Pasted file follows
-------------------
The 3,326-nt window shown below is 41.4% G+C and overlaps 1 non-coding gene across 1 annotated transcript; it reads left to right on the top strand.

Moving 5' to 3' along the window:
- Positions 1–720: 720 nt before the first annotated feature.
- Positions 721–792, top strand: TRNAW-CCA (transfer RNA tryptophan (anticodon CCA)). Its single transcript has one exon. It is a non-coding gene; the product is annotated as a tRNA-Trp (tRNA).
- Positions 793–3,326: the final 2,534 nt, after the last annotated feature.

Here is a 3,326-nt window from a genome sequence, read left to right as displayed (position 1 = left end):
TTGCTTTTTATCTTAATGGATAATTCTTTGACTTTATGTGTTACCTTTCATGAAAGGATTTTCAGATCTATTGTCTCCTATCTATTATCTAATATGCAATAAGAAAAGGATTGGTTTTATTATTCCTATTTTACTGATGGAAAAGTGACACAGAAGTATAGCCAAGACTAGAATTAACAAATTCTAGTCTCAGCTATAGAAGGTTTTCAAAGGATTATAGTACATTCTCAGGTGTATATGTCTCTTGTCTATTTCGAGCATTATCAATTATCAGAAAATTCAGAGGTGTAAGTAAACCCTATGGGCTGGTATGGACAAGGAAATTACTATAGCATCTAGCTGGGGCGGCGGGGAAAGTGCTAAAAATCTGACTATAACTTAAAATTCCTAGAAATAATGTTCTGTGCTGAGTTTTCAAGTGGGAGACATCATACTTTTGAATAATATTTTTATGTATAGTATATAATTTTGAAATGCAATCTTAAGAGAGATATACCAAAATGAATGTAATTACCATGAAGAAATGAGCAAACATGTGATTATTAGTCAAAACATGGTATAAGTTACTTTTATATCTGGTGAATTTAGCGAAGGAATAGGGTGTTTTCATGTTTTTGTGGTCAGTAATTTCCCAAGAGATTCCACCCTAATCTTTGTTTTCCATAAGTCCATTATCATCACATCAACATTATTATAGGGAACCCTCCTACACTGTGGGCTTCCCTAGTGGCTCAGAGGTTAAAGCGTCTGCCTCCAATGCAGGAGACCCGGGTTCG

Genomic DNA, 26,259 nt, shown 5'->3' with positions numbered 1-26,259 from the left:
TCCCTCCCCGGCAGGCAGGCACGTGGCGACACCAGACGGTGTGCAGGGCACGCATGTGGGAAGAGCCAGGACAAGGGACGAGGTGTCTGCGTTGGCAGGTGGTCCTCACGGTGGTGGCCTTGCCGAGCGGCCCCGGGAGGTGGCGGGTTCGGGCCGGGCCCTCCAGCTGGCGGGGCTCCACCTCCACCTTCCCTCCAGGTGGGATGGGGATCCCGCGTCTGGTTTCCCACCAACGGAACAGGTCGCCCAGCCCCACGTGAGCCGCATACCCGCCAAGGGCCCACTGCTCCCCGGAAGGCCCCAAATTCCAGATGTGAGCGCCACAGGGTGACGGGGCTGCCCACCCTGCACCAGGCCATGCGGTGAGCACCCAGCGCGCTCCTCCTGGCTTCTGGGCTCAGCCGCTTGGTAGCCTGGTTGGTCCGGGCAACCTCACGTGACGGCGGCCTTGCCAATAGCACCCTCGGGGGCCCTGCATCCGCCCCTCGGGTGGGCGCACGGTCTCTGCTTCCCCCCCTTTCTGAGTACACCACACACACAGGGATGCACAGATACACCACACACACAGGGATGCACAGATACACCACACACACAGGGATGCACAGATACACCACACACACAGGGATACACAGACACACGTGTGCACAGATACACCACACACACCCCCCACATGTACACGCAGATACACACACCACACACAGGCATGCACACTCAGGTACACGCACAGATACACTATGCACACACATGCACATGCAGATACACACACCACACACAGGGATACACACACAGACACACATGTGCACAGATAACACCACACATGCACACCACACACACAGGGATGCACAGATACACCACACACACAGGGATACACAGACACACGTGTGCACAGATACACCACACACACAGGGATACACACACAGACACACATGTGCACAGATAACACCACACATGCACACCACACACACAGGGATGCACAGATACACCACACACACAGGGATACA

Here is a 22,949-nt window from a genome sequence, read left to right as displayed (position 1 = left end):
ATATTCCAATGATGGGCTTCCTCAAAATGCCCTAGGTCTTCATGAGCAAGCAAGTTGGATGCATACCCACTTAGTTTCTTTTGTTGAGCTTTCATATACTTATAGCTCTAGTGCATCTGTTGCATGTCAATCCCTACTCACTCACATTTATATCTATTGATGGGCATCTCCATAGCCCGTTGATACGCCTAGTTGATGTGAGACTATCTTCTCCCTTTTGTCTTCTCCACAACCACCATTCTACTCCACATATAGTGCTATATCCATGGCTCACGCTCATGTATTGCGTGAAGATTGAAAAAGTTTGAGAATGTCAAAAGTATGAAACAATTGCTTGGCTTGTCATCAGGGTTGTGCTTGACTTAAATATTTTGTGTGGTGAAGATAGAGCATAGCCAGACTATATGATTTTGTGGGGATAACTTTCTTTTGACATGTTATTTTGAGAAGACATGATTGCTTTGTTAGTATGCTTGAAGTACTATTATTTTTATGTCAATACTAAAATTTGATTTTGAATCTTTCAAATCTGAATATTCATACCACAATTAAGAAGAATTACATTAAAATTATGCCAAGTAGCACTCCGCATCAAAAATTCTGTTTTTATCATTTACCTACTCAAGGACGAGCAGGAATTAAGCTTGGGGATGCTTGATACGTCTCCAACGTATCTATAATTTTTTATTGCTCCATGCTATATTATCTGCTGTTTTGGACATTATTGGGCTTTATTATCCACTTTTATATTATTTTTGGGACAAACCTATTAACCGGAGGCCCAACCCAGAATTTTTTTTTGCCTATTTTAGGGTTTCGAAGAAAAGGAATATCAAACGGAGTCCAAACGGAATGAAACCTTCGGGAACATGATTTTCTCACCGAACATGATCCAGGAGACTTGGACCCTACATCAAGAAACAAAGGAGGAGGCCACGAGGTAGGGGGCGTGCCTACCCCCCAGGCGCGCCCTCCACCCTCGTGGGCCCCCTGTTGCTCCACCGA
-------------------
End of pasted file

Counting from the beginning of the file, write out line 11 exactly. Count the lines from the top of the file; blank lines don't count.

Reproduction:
ATATTCCAATGATGGGCTTCCTCAAAATGCCCTAGGTCTTCATGAGCAAGCAAGTTGGATGCATACCCACTTAGTTTCTTTTGTTGAGCTTTCATATACTTATAGCTCTAGTGCATCTGTTGCATGTCAATCCCTACTCACTCACATTTATATCTATTGATGGGCATCTCCATAGCCCGTTGATACGCCTAGTTGATGTGAGACTATCTTCTCCCTTTTGTCTTCTCCACAACCACCATTCTACTCCACATATAGTGCTATATCCATGGCTCACGCTCATGTATTGCGTGAAGATTGAAAAAGTTTGAGAATGTCAAAAGTATGAAACAATTGCTTGGCTTGTCATCAGGGTTGTGCTTGACTTAAATATTTTGTGTGGTGAAGATAGAGCATAGCCAGACTATATGATTTTGTGGGGATAACTTTCTTTTGACATGTTATTTTGAGAAGACATGATTGCTTTGTTAGTATGCTTGAAGTACTATTATTTTTATGTCAATACTAAAATTTGATTTTGAATCTTTCAAATCTGAATATTCATACCACAATTAAGAAGAATTACATTAAAATTATGCCAAGTAGCACTCCGCATCAAAAATTCTGTTTTTATCATTTACCTACTCAAGGACGAGCAGGAATTAAGCTTGGGGATGCTTGATACGTCTCCAACGTATCTATAATTTTTTATTGCTCCATGCTATATTATCTGCTGTTTTGGACATTATTGGGCTTTATTATCCACTTTTATATTATTTTTGGGACAAACCTATTAACCGGAGGCCCAACCCAGAATTTTTTTTTGCCTATTTTAGGGTTTCGAAGAAAAGGAATATCAAACGGAGTCCAAACGGAATGAAACCTTCGGGAACATGATTTTCTCACCGAACATGATCCAGGAGACTTGGACCCTACATCAAGAAACAAAGGAGGAGGCCACGAGGTAGGGGGCGTGCCTACCCCCCAGGCGCGCCCTCCACCCTCGTGGGCCCCCTGTTGCTCCACCGA